Fun with Math for the Right-Brained: Creative Approaches
If you’ve homeschooled for any amount of time, it’s almost certain that you’ve heard–or thought!–this: “I’m just not a math person; I don’t get it!” It can be tricky to teach a subject that you don’t particularly enjoy or that you struggle with yourself. But you can do it! Experiment with new ways of incorporating fun with math into your homeschool math curriculum. Check out this Homeschool Living for creative math lesson ideas and ways to teach mathematical concepts through visuals, hands-on activities, and even music and art!
Creative Math in Language Arts
Students of all ages, but younger children especially, can benefit from visuals and hands-on manipulatives. This idea of using LEGO® to demonstrate fractions can be carried over into mathematical operations such as addition, subtraction, multiplication, and division. Using toys or objects that are familiar to your students is a sure way to let them have some fun with math, but do be sure to create clear boundaries between the object’s use as an educational toy and play time.
You can make math a scavenger hunt and a challenge in creative problem-solving. This “Four 4s” activity challenges students to find all of the numbers between 1 and 20 using only four 4s and any operation. This could be an excellent opportunity to involve the whole family in your homeschool math curriculum. Put a chart up on the refrigerator or in a common room and announce a small prize to the person who comes up with the most solutions, and they won’t even think of it as a math lesson!
A fun way to incorporate creative math lessons into language arts is to play with the poem “Smart” by Shel Silverstein. Each stanza describes a trade made by the speaker for “more” money (“My dad gave me one dollar bill/ ‘Cause I’m his smartest son/ And I swapped it for two shiny quarters/ ‘Cause two is more than one!”) Younger students can use real or pretend money to figure out if the person made a good deal or not. Older students can calculate how much the child in the poem lost with each exchange, figure out the percentage lost with each exchange, etc. Even the younger students can appreciate the humor in the poem, and this can help create a very enjoyable lesson on calculating money and more.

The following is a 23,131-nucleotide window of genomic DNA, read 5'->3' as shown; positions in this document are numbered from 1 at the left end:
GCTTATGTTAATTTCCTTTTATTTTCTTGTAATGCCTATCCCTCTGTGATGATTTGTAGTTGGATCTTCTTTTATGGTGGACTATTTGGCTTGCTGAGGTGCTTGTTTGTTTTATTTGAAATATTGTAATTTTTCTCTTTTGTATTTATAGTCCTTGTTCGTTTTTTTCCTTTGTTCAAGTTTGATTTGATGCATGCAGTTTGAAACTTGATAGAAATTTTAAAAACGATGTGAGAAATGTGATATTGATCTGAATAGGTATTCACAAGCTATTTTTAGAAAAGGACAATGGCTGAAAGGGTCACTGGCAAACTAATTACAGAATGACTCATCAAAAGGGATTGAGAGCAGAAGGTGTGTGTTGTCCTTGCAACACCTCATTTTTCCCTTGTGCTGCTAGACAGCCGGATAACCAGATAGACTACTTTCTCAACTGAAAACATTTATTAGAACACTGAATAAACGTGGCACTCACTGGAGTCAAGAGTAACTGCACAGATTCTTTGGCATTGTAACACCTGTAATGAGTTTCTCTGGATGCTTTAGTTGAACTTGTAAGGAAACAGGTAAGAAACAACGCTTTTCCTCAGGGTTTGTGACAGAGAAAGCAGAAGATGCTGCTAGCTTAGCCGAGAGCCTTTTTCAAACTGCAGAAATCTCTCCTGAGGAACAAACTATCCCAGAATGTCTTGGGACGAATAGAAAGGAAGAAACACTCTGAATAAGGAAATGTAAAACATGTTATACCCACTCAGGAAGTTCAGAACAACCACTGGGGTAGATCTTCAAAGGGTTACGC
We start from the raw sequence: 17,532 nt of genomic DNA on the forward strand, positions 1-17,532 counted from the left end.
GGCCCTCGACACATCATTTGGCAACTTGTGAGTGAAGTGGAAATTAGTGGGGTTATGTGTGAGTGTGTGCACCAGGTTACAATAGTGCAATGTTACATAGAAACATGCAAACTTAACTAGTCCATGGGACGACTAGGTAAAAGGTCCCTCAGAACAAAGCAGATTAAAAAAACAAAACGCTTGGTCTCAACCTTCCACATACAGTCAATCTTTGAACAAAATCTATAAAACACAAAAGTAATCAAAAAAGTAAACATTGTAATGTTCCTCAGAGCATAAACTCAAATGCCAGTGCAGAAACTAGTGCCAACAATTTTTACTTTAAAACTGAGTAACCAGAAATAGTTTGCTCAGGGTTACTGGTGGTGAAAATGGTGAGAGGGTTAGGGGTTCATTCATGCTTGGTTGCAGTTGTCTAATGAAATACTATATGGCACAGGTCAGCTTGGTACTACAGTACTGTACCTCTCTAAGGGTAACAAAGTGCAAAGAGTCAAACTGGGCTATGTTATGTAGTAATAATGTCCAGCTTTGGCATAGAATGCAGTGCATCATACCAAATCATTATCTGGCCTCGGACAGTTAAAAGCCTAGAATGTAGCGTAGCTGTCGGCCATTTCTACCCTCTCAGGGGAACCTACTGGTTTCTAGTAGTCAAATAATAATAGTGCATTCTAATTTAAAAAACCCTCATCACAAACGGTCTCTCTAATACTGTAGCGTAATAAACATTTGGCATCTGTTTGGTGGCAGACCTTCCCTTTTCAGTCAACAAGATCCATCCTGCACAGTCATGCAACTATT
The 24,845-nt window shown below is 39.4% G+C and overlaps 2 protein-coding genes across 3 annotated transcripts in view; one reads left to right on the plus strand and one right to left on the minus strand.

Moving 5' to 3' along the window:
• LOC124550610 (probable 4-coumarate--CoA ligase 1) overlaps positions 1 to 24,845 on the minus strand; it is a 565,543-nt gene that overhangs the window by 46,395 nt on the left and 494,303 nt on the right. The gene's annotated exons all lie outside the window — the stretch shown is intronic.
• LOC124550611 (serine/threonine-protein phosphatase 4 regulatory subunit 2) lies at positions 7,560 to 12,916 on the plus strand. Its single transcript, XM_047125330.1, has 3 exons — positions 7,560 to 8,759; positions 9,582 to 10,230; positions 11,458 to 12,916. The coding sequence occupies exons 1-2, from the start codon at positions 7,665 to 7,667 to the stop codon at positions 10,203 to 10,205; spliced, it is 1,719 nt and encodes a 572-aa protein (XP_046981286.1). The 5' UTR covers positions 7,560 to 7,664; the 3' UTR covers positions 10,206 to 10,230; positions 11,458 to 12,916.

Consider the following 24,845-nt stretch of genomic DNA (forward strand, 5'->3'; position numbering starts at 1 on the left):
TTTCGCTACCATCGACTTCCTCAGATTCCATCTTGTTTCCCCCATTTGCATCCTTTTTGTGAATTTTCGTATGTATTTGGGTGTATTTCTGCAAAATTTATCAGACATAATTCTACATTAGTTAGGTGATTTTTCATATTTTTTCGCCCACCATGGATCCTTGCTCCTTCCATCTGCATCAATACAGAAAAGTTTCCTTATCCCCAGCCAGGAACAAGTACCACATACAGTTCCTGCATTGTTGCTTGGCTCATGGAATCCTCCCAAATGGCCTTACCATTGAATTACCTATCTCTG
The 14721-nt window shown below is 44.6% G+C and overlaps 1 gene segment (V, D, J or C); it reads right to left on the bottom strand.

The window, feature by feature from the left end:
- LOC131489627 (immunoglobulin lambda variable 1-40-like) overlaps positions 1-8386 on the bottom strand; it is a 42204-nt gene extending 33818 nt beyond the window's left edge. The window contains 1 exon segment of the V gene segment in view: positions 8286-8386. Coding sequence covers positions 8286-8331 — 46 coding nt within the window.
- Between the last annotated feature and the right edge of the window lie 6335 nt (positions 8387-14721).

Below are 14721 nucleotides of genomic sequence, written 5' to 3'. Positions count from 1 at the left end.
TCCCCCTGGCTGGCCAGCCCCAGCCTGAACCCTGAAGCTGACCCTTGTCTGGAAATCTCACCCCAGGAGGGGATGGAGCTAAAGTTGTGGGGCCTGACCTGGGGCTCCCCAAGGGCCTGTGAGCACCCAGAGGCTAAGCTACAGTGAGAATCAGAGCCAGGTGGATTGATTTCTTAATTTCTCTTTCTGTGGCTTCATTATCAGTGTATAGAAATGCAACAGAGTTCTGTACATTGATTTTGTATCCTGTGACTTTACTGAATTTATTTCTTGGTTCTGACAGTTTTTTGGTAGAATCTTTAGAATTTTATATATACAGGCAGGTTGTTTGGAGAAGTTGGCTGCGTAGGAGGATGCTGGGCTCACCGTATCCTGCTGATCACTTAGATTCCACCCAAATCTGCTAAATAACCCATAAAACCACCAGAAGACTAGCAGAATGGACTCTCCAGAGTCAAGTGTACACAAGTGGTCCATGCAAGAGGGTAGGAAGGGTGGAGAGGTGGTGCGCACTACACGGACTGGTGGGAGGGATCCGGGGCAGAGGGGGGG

Creative Math Through Music, Mist, and Multiples
An excellent way to help students remember concepts that may be difficult for them to grasp is to set them to music. Have some musical fun with math using Mr. R’s World of Math, which offers a plethora of creative math songs ranging from elementary topics such as addition and subtraction all the way to geometry, fractions, and integers.
Add these active math games–perfect for a rainy day!–to your preschool and elementary homeschool math curriculum.
Some of the things that make fun with math difficult are the pressures we feel to “keep up” with grade levels and the struggle of juggling students at multiple learning levels. Check out this homeschool mom’s blog post dispelling some of these math myths and revealing her fresh perspective on her homeschool math curriculum.